• Is that what he means by going from private to public? Never been able to understand. Mainly as his English is dreadful.

      • Anonymous says:

        No don’t think this is to do with his public/private waves, and yes he writes like a stream of consciousness

        He claims real estate is a 78-year wave, 52 years rising (broadly) and 26 years declining. He reckons the previous peak in Japan before 1989 was 1911. A 26-year downswing in Japan takes us to bottoming out nowish which appears reasonable.

        Specifically he reckons he put out in 1981 that the real estate cycle peak would be 2007.15 (ie something like 23rd Feb 2007) which you could argue it was based on IYR (the US real estate ETF). Smaller mini-peaks along the way are based on his 8.6 year economic confidence cycle and occur at 1964.15, 1972.75, 1981.35, 1989.95 and 1998.55. So the 1972.75 and 1989.95 ones look to be major. Then in the 26-year downswing there is a counter-trend rally 2012 to 2015.75 which we appear to be seeing.

        He believes he can identify these waves with 78-year peaks in 1695, 1773, 1851, 1929, 2007, (2085!) in the US. He comments in some detail but I have absolutely no data to check against.

        So basically he reckons it’s a long journey to the bottom (possibly more stagnation than crashtastic) in 2033, kicking off again after the current counter-trend rally. He specifically refers to this pattern in the previous cycle having been 1929 for the major high, intermediate low 1934 rising into 1937 then all the way down to the land price low of 1955.

        We seem to be something like nine months to a year behind the US so this would suggest our counter-trend rally could peak in 2016 Q3 perhaps.

        He also was predicting a “pi cycle” of 31.4 years from 1981 for rates to go down… so 2013 being the turning point.

        That slide of predictions from 1998 is pretty good:

        1998 Collapse of Russia
        1999 Low Gold and Oil
        2000 Technology Bubble
        2002 Bottom US Share Market
        2007 Real Estate Bubble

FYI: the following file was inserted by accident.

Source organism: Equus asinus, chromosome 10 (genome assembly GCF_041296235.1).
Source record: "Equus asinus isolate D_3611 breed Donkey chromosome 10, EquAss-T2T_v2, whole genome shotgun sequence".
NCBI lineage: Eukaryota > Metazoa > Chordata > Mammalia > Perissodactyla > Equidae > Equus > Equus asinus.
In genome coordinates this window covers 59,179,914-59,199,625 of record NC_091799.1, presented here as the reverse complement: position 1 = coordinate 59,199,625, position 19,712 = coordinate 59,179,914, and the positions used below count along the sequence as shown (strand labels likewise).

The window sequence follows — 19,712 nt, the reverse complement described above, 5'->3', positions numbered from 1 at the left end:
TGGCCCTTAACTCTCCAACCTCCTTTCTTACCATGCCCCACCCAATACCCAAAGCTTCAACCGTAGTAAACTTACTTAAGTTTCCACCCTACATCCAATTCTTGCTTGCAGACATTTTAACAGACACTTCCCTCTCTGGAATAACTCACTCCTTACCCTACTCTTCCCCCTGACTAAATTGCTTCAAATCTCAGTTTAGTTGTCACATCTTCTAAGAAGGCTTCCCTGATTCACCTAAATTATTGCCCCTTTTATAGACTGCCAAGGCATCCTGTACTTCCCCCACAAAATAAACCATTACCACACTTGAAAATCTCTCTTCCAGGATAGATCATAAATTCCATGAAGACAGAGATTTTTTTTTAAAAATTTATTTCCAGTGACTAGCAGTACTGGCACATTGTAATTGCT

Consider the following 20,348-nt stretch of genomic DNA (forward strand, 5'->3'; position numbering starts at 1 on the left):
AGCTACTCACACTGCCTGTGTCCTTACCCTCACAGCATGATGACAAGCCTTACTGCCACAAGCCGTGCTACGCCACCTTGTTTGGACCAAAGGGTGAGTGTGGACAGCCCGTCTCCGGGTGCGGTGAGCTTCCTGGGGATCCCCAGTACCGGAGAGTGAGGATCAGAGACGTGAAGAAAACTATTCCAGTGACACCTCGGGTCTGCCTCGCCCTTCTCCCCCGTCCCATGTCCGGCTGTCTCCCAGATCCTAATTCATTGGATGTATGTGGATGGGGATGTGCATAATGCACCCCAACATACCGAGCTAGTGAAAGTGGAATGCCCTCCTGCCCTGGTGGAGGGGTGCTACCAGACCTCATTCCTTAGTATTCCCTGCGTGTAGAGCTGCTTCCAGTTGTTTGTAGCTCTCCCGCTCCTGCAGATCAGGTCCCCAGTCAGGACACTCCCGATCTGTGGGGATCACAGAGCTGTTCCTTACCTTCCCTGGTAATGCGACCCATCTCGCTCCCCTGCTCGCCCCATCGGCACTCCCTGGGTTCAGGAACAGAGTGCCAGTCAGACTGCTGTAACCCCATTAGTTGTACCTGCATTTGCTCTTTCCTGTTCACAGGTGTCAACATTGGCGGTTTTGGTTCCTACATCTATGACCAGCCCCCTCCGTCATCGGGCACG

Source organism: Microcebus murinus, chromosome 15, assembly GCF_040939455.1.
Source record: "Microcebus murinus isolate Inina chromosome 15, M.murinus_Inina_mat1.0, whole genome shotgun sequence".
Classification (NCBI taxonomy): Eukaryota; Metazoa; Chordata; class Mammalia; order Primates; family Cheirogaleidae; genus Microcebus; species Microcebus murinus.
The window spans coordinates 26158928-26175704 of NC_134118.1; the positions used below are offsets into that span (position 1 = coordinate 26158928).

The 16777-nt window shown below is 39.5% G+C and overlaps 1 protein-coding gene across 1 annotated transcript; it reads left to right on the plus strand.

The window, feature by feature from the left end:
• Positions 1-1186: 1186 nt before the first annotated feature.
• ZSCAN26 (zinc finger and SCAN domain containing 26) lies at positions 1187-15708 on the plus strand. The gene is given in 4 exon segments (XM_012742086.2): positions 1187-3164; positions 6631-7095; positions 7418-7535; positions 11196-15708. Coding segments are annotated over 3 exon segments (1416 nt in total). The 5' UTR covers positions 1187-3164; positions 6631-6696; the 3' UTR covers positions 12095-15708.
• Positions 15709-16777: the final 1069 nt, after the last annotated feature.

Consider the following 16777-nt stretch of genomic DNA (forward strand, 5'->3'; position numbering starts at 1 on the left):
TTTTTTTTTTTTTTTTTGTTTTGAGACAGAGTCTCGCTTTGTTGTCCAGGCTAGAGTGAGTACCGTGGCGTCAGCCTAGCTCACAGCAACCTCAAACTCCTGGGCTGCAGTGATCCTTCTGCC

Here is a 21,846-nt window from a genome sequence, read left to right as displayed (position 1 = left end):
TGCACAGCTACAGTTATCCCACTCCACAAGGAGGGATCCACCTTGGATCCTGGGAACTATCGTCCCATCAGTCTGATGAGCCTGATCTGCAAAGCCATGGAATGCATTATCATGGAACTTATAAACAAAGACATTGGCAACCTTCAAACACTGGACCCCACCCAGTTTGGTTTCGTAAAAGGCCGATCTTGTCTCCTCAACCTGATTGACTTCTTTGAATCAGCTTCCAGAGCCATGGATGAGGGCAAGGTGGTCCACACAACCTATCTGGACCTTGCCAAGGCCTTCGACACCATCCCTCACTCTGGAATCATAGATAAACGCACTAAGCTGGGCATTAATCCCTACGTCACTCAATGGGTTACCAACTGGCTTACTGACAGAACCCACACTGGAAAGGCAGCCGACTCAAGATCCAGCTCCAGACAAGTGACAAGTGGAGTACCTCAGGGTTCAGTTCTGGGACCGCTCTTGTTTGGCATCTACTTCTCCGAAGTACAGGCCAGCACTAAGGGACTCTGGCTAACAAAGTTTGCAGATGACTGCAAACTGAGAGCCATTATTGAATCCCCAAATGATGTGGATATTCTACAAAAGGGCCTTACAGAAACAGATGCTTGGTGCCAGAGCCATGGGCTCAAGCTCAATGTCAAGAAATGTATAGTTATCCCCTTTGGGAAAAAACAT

2009 Start of Sovereign Debt Crisis
        2011-2015 Japan Economic Decline / Euro begins to crack due to debt crisis
        2015.75 Sovereign Debt Big Bang

        So you can put all these together, rising rates globally contributes to the sovereign debt crisis kicking off again in late 2015, hence real estate starts heading back down. Probably not the same public enthusiasm for real estate then or for measures to pump up the market which will by then have been accurately perceived as having made the whole problem worse.

        Sorry to go on at length but it would be fascinating to hear your thoughts

  2. Jonathan says:

    Interest rates won’t rise because it’s low interest rates that are keeping the government deficit at low interest rates and they can barley afford to pay the deficit as it is. The announcements that interest rates are probably going to rise by the central bank are just talk (in fact the announcements are a monetary policy in themselves) to keep the value of sterling high. If the markets know that QE is going to continue indefinitely then the value of Sterling would plummet.
    To understand what’s happening all you need to do is imagine that the government want to keep QE going to fund the deficit and also keep the value of the pound high. To do this they have to keep printing money (QE) and also announce that they are not going to keep printing money (keeping the value of the pound high). This is why you get announcements that QE will be tapered but there is actually no action.

  3. jamesbarrow says:

    I agree with you on interest rates.

    On Japan, however, it’s culture is very different to the rest of the world. It does not have the same net immigration as the UK.

  4. Jonny says:

    Sorry I meant ‘finding a home’ Freudian slip

  5. Jonny says:

    There is no deflation. Money and credit ( however one defines the extension of purchasing opportunity afforded down through central banks) is increasing in supply. It is not paying down debt and hence it must be funding a home ( called expenditure) .

    Look at house prices and food ( the things people need) the rise in nominal prices is marked whatever the CPI rpi etc suggest.

    I agree rates will not rise whilst we have no currency crisis ,but eventually the forex markets will rise them for you regardless of base rate

  6. says:

    If there is too much debt around, then keeping interest rates at these low levels will just encourage more debt.

    So unless more debt is the answer then low interest rates arent the solution.

  7. Anonymous says:

    A rise in market rates has no impact whatsoever on the interest paid by the govt. on the stock of issued debt, only on new debt. Obviously the annual interest cost to the govt. will depend on the duration of new debt and the savings on interest of maturing debt, much of which will be higher than now as your chart shows.

  8. Donny says:

    Inflation not rising? That depends on your metrics. Interest rates are only one and they seem to be disconnected. We’re not in the seventies anymore Toto.

    Seen food lately. Coffee, soy, sugar, orange juice, cattle, pork, chocolate, eggs, milk etc, etc.

    London property. Tech start ups. New York property. Education. San Fran property. Rent. Etc, etc…

    You need to drill down and get more specific. Inflation today is like whack-a-mole.

    • Yup! All those things are going up. Hence why politicians exclude them from the stats.
      However, the stats are down. Many countries are experiencing record lows. Many others on multi year lows. Hence rates are falling.